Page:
Category: Managing

Why Your C-Suite Should be Accessible to All Employees

Making executives accessible and working directly with employees gives businesses the legs to launch a brand into unmatched success. At RNR Tire Express, we’ve built our company culture on empathy, openness and accessibility to fuel the brand’s success.

Over the last few decades, employees’ outlook and priorities have shifted causing a change in the way that companies operate on the day-to-day. As millennials and gen Z take over the workforce, they are bringing new perspectives into the business world. They are likely to value culture and lifestyle more than other generations that have come before them.

Today’s employees expect a productive, engaging, enjoyable work experience that fits into their lifestyles and matches their personalities. Now more than ever, employees are demanding more than just benefits and perks – they want to be part of a community that makes a difference and they want to work for a company they can stand behind.

Many know that employee engagement is key to reducing turnover and ultimately boosting profitability. However, research shows that still less than 30% of employees are engaged at work. To better retain quality talent, leaders should strive to find ways to make their employees feel valued, while at the same time showing them how they are making an impact. To start, employers should make their teams feel valued by steering clear of manager-led communication entirely. If managers are restricted to top-down, one-way communication with their employees, productivity, innovation, and retention will all drop significantly.

The relationship between a CEO and their employees should be built on mutual trust, respect and communication. Offering all of these gives a company a unique strength and a competitive edge to succeed among competitors in a tight labor market. The following guidelines have helped RNR Tire Express to create a company culture built


A Small Business Guide to Open Enrollment

  • Open enrollment is a few week period at the end of the year when employees can choose, drop or change their employer-sponsored health care coverage.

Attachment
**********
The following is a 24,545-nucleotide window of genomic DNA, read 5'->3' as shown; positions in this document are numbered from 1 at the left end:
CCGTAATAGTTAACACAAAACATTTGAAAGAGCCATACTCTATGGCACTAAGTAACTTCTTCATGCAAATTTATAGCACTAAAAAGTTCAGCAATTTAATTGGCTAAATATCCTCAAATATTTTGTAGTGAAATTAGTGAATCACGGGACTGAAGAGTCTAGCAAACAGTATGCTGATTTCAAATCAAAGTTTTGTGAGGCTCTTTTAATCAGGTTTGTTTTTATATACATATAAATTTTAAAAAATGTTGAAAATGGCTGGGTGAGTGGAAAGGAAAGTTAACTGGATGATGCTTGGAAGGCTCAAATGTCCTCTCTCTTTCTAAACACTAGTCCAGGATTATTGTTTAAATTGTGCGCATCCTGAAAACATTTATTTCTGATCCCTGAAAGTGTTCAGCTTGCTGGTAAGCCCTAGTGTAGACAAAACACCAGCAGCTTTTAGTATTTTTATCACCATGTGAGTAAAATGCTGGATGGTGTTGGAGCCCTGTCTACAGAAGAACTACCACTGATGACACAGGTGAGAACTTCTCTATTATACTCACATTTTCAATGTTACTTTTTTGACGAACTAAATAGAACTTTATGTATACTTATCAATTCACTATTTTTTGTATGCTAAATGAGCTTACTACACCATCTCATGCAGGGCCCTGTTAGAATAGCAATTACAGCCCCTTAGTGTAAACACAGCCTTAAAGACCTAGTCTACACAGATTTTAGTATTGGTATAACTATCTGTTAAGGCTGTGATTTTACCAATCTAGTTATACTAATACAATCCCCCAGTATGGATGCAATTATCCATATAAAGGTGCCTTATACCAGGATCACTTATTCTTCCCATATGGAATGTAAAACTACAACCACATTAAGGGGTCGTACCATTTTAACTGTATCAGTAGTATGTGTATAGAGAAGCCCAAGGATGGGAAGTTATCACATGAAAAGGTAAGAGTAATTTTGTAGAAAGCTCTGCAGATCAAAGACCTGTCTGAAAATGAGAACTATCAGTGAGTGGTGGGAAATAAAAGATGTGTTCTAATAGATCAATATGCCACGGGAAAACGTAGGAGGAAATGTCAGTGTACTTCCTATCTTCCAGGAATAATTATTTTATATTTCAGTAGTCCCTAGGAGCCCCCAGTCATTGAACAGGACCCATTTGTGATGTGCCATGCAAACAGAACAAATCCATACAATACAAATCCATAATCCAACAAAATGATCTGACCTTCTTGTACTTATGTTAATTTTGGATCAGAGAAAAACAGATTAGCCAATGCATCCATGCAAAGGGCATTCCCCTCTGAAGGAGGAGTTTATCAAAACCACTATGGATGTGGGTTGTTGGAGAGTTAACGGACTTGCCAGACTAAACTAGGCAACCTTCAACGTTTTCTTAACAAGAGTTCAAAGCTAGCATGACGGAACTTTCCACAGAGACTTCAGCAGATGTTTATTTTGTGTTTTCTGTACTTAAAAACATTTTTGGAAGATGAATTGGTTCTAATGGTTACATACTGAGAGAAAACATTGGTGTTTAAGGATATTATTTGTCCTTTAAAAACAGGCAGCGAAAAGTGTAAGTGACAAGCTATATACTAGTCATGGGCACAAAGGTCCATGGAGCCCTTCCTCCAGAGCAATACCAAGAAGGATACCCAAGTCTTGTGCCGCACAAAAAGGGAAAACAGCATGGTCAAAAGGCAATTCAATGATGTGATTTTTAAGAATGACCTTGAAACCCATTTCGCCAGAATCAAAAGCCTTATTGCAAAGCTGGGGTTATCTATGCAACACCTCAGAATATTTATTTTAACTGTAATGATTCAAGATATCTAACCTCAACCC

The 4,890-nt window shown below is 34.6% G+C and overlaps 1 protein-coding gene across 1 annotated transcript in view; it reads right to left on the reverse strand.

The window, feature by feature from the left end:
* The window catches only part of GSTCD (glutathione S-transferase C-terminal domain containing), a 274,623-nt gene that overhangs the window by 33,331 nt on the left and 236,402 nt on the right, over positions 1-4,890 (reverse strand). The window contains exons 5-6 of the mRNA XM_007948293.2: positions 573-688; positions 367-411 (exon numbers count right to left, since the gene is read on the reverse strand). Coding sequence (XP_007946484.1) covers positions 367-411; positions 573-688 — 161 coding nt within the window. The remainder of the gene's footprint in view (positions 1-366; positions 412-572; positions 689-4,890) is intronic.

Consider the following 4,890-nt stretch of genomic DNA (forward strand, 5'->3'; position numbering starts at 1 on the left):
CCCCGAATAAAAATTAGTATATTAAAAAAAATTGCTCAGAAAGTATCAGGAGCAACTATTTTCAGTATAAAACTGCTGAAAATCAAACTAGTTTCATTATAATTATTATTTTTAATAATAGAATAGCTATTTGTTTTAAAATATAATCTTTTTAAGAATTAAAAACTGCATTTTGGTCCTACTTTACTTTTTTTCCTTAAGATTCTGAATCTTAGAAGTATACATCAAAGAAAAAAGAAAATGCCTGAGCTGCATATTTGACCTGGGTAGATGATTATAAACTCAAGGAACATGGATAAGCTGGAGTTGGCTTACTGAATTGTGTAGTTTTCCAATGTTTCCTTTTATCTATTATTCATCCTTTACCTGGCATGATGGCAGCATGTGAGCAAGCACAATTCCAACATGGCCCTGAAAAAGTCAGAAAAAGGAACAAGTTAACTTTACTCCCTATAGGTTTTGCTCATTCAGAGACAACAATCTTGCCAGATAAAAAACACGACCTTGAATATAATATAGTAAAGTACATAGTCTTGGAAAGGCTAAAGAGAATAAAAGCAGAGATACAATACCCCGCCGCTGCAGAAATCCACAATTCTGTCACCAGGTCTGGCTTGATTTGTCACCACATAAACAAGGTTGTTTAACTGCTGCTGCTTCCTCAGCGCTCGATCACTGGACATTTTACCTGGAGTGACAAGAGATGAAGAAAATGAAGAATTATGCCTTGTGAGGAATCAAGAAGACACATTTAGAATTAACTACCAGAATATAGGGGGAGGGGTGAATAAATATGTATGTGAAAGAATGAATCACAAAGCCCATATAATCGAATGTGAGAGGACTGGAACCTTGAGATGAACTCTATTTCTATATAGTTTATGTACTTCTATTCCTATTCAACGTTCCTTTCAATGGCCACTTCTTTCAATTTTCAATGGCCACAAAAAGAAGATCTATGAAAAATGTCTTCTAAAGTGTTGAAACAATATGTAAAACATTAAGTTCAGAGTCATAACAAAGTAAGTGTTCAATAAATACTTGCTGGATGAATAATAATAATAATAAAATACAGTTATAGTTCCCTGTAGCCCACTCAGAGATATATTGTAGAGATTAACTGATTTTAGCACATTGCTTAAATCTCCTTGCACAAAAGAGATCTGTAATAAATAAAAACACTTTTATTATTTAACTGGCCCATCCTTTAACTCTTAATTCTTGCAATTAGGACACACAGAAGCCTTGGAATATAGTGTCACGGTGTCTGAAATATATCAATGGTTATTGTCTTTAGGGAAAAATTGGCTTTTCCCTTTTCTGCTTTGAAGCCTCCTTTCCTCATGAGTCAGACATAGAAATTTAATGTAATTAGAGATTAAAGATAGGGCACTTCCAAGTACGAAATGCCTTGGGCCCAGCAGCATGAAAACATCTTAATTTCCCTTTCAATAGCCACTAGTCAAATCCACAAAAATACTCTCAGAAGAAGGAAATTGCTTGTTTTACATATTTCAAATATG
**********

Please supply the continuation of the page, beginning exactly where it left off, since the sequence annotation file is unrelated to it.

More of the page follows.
• Small businesses with fewer than 50 full-time employees aren’t necessarily required to pay into group health insurance premiums.
  • Small businesses that do offer plans through the Small Business Health Options Program enjoy the Small Business Health Care Tax Credit.

As far as fall rituals go, the health insurance “open enrollment” period is right up there with raking wet leaves and paying property taxes. If this isn’t your first time around the block as a business, you already know that earlier is better when it’s time to get the word out and meet what always turns out to be a rocket speed-approaching deadline.

Here are the basics for 2019 and what small business owner’s need to know.

Do small businesses have to offer health coverage?

Not always. If you’re a business with fewer than 50 full-time employees, you aren’t required to pay a percentage of group health insurance premiums – but many small organizations opt to do it to stay competitive.

Things have changed with the Affordable Care Act: A mandate fining individuals without health insurance was removed in 2019. But the ACA still requires employers with 50 or more full-time employees to offer health insurance coverage. Regardless, it’s still a good idea to offer a plan given the tough climate for finding and retaining good workers.

An added bonus to offering coverage is that small companies who sign up for plans through the Small Business Health Options Program (SHOP), can take advantage of the Small Business Health Care Tax Credit. If all criteria are met, this tax credit is worth up to 50% of the costs a company pays for employee premiums, according


How Mind Mapping Can Help Entrepreneurs

Everyone’s attended a class where their primary responsibility was to memorize and learn facts. As long as you remembered all the facts and you could prove it – for example, during a test – you passed the class, but you may not have fully understood what you memorized. You most likely failed to retain most of the new information.

Mind mapping, however, is a better way of absorbing knowledge. You can use it for anything from creating a plan for developing a healthy habit to fleshing out a pivotal business idea. It involves building on ideas that you already know and comprehend so that you can absorb new concepts with a real understanding and better retention.

What is mind mapping?